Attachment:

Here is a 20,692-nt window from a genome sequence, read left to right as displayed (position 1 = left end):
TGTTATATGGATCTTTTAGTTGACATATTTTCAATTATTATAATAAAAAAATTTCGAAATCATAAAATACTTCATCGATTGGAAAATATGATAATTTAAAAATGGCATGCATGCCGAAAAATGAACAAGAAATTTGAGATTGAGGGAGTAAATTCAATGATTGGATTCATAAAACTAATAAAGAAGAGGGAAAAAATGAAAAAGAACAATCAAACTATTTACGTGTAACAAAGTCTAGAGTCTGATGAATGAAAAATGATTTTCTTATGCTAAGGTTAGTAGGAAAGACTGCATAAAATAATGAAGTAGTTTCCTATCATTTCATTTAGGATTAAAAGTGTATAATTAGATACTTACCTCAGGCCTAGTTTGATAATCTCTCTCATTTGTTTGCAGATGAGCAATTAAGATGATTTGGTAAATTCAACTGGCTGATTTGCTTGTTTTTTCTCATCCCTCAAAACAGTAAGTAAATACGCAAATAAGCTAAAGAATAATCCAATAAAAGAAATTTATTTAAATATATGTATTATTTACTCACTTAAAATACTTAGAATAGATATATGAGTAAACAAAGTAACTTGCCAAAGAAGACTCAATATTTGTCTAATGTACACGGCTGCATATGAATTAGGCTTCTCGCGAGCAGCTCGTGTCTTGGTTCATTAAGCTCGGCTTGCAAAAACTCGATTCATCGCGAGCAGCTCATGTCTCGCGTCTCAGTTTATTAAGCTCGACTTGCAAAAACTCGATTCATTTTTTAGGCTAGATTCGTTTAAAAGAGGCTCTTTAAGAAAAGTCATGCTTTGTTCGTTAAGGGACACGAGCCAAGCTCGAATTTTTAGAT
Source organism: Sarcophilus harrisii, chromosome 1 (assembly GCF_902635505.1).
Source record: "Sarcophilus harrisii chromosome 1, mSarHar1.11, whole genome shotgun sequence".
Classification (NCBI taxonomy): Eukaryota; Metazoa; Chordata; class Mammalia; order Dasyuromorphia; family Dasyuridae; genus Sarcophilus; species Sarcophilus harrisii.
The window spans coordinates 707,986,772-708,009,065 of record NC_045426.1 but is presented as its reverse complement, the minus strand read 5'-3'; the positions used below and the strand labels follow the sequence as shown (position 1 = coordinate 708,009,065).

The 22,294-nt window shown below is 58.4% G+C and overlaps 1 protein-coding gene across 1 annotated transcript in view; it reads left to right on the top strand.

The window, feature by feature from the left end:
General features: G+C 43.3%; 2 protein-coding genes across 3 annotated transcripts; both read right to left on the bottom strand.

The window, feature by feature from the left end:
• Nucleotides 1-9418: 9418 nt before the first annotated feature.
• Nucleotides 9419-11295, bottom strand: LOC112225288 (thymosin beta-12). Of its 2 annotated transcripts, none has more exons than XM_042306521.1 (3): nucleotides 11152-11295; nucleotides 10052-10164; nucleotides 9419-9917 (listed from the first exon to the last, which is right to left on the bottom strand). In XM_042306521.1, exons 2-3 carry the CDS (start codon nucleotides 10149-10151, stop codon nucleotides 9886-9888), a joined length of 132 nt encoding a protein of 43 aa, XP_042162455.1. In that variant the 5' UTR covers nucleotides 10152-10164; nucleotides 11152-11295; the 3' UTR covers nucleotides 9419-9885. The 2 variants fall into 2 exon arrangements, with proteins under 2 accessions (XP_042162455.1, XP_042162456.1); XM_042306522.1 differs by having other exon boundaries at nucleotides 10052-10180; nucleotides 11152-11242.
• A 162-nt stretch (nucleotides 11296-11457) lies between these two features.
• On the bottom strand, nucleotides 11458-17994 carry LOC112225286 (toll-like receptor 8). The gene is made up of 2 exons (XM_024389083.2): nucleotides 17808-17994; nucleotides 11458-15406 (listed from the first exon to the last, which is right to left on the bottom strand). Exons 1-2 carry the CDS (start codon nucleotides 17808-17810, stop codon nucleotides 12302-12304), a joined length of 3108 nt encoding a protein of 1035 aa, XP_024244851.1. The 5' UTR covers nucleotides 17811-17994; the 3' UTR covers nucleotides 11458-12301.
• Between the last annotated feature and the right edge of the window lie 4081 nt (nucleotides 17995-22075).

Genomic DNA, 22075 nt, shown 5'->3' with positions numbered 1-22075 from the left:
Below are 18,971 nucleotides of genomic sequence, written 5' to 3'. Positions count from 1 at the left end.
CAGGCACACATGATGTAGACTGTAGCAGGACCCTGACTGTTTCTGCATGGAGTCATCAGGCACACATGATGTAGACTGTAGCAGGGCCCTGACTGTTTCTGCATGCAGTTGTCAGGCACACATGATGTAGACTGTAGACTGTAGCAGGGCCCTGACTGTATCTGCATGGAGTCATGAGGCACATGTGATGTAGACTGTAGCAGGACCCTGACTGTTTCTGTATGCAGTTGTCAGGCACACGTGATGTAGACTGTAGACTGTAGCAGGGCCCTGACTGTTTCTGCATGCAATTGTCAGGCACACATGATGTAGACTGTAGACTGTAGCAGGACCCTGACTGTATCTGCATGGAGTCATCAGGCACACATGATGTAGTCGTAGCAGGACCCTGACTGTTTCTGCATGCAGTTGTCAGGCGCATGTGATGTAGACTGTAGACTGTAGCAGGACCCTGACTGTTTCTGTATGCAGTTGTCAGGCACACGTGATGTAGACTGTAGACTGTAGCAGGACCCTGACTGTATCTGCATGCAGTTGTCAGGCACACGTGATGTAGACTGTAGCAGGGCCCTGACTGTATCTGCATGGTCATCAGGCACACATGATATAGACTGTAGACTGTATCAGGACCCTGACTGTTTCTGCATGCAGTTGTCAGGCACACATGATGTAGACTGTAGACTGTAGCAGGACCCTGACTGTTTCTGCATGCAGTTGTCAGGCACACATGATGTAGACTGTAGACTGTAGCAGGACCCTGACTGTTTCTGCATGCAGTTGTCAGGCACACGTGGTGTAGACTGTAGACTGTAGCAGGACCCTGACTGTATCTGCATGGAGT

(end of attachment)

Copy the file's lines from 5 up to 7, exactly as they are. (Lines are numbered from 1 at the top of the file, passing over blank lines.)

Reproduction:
Classification (NCBI taxonomy): Eukaryota; Metazoa; Chordata; class Mammalia; order Dasyuromorphia; family Dasyuridae; genus Sarcophilus; species Sarcophilus harrisii.
The window spans coordinates 707,986,772-708,009,065 of record NC_045426.1 but is presented as its reverse complement, the minus strand read 5'-3'; the positions used below and the strand labels follow the sequence as shown (position 1 = coordinate 708,009,065).

The 22,294-nt window shown below is 58.4% G+C and overlaps 1 protein-coding gene across 1 annotated transcript in view; it reads left to right on the top strand.